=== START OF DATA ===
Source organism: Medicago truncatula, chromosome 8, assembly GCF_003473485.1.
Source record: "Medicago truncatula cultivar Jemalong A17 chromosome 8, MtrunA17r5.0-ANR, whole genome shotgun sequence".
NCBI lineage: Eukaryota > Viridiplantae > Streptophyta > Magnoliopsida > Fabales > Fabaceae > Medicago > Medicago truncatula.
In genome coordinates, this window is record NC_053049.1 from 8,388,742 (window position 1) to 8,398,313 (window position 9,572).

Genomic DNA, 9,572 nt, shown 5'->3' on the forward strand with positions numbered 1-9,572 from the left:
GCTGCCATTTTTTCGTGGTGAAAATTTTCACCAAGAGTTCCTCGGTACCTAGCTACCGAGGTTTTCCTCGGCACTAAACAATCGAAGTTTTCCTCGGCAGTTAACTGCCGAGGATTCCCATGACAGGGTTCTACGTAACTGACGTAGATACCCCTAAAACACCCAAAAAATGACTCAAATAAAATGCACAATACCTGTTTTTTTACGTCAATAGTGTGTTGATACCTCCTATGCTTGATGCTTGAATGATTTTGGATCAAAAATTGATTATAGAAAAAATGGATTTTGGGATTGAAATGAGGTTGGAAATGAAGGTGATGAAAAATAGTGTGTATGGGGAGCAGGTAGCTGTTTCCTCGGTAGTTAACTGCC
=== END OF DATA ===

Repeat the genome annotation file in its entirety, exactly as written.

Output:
Source organism: Medicago truncatula, chromosome 8, assembly GCF_003473485.1.
Source record: "Medicago truncatula cultivar Jemalong A17 chromosome 8, MtrunA17r5.0-ANR, whole genome shotgun sequence".
NCBI lineage: Eukaryota > Viridiplantae > Streptophyta > Magnoliopsida > Fabales > Fabaceae > Medicago > Medicago truncatula.
In genome coordinates, this window is record NC_053049.1 from 8,388,742 (window position 1) to 8,398,313 (window position 9,572).

Genomic DNA, 9,572 nt, shown 5'->3' on the forward strand with positions numbered 1-9,572 from the left:
GCTGCCATTTTTTCGTGGTGAAAATTTTCACCAAGAGTTCCTCGGTACCTAGCTACCGAGGTTTTCCTCGGCACTAAACAATCGAAGTTTTCCTCGGCAGTTAACTGCCGAGGATTCCCATGACAGGGTTCTACGTAACTGACGTAGATACCCCTAAAACACCCAAAAAATGACTCAAATAAAATGCACAATACCTGTTTTTTTACGTCAATAGTGTGTTGATACCTCCTATGCTTGATGCTTGAATGATTTTGGATCAAAAATTGATTATAGAAAAAATGGATTTTGGGATTGAAATGAGGTTGGAAATGAAGGTGATGAAAAATAGTGTGTATGGGGAGCAGGTAGCTGTTTCCTCGGTAGTTAACTGCC